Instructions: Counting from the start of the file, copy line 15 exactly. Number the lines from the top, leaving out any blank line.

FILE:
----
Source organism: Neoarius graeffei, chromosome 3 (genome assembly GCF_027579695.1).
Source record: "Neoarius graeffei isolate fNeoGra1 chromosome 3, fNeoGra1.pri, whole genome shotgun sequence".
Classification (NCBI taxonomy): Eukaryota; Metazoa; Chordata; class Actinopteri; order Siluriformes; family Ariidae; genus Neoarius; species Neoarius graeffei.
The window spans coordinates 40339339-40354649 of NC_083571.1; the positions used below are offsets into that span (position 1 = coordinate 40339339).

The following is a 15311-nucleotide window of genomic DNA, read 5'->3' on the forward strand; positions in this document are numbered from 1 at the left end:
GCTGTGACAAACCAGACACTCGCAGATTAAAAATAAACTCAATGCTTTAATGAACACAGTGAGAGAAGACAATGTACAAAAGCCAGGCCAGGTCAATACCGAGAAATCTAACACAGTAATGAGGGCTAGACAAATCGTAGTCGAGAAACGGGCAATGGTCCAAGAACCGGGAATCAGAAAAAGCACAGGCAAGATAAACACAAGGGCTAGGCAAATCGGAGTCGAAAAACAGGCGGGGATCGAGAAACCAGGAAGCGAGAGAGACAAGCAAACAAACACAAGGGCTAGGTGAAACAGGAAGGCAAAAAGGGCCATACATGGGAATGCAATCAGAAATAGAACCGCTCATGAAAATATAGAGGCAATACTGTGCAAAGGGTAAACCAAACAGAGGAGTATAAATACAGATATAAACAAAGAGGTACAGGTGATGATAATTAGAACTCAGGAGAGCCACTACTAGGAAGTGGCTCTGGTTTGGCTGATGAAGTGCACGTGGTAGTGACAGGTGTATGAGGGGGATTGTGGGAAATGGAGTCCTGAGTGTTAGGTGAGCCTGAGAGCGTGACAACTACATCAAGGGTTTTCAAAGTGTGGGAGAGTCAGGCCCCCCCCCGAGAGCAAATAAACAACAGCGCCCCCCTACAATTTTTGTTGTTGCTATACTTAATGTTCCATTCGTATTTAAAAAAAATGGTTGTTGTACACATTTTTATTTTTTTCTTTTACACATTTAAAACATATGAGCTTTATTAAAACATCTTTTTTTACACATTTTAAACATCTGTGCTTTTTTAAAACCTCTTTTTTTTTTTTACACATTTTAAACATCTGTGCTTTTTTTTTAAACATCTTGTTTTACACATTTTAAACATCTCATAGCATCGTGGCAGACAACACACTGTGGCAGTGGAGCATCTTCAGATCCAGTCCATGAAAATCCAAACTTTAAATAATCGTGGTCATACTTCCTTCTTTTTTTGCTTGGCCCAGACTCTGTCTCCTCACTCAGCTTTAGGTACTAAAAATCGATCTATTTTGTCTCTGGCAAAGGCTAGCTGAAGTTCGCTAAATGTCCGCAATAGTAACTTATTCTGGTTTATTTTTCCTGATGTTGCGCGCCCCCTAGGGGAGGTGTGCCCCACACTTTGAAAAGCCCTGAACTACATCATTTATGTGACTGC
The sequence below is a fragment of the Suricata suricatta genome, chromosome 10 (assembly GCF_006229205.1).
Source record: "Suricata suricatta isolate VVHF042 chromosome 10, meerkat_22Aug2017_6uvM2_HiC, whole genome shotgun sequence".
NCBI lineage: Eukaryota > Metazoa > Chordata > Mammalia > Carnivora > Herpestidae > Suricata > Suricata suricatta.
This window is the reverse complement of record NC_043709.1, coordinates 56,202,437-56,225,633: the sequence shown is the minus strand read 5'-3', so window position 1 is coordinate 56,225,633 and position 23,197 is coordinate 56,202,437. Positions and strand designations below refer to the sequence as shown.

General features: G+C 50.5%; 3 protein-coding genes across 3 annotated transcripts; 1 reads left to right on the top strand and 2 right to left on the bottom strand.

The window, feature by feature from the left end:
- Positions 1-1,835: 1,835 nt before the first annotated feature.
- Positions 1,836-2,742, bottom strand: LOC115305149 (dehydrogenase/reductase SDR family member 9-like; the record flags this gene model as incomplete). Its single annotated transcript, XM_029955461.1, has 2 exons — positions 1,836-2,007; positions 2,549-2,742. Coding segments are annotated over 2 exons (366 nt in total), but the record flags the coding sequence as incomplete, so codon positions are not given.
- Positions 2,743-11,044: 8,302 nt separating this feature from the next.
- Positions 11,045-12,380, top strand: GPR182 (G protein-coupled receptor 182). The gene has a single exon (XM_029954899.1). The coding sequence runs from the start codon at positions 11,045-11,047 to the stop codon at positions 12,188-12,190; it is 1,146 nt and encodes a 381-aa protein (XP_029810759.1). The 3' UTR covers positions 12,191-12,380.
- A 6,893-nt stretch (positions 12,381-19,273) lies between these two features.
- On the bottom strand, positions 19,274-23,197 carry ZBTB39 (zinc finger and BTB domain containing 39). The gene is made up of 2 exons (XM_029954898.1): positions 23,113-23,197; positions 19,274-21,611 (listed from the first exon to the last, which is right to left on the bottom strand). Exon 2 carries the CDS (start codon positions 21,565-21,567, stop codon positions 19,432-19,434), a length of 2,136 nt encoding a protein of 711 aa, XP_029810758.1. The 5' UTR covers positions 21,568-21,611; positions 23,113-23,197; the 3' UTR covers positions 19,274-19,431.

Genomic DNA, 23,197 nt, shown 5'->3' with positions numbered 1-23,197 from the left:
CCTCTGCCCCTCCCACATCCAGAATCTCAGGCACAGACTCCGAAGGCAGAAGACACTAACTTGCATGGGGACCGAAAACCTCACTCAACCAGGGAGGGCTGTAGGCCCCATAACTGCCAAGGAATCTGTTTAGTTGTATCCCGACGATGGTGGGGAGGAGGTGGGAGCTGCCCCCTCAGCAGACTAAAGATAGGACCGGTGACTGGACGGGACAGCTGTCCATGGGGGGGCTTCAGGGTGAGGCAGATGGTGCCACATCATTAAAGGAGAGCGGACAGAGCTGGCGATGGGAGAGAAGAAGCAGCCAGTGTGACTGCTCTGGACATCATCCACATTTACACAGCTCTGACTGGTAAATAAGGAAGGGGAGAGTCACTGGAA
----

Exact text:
- Positions 2,743-11,044: 8,302 nt separating this feature from the next.